This is a pic I snapped on the last day I was in southern Cal earlier this week. I was out there for the international neuroscience conference (although time spent at the actual conference was somewhat limited), and on our last day we drove down the 101 and stopped at a few spots. My buddy I was out at the conference with used to do stem cell research at the Salk institute, so we walked around this amazing research facility, which most scientists would love to work at (more info below). One aspect that you can barely see in this shot is that this whole place sits on cliffs overlooking the pacific ocean, it's really spectacular.
This is actually only a single exposure. The exmor sensor in this new pentax K-5 has a gigantic DR. I am becoming obsessed with 80 ISO, because it seems that there is a non-linear increase in dynamic range between 100 and 80 (80 being better, for comparison check out the DXOmark website). Since this shot was taken at midday the shadows were pretty harsh, but I was able to pull out any detail I wanted with no noise at all. Pretty sick. I have a version without the person in it but actually think it really adds something to the comp, agree?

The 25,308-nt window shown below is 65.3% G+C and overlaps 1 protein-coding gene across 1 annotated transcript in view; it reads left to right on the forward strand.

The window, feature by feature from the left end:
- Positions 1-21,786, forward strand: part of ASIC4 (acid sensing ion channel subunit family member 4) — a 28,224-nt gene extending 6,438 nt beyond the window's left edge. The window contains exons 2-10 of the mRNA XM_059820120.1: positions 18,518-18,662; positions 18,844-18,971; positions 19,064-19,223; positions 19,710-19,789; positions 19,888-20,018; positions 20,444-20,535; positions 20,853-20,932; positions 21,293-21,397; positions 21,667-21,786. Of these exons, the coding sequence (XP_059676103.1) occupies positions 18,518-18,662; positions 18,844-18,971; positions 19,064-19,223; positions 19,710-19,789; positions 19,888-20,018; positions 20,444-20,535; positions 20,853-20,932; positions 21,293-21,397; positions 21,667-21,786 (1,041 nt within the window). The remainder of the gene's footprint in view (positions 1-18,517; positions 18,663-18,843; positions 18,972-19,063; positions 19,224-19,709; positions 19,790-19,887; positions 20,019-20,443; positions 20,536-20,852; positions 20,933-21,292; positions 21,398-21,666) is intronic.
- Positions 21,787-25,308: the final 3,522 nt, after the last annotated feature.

The Salk Institute for Biological Studies is a premier independent, non-profit, scientific research institute located in La Jolla, California. The institute consistently ranks among the top institutions in the US in terms of research output and quality in the life sciences. In 2004, the Times Higher Education Supplement ranked Salk as the world's top biomedicine research institute, and in 2009 it was ranked number one globally by ScienceWatch in the neuroscience and behavior areas. It was founded in 1960 by Jonas Salk, the developer of the polio vaccine. Among the founding consultants were Jacob Bronowski and Francis Crick, in conjunction with the March of Dimes.
The campus was designed by Louis Kahn. Salk had sought to make a beautiful campus in order to draw the best researchers in the world. The original buildings of the Salk Institute were designated as a historical landmark in 1991. The entire 27-acre (110,000 m2) site was deemed eligible by the California Historical Resources Commission in 2006 for listing on the National Register of Historic Places.
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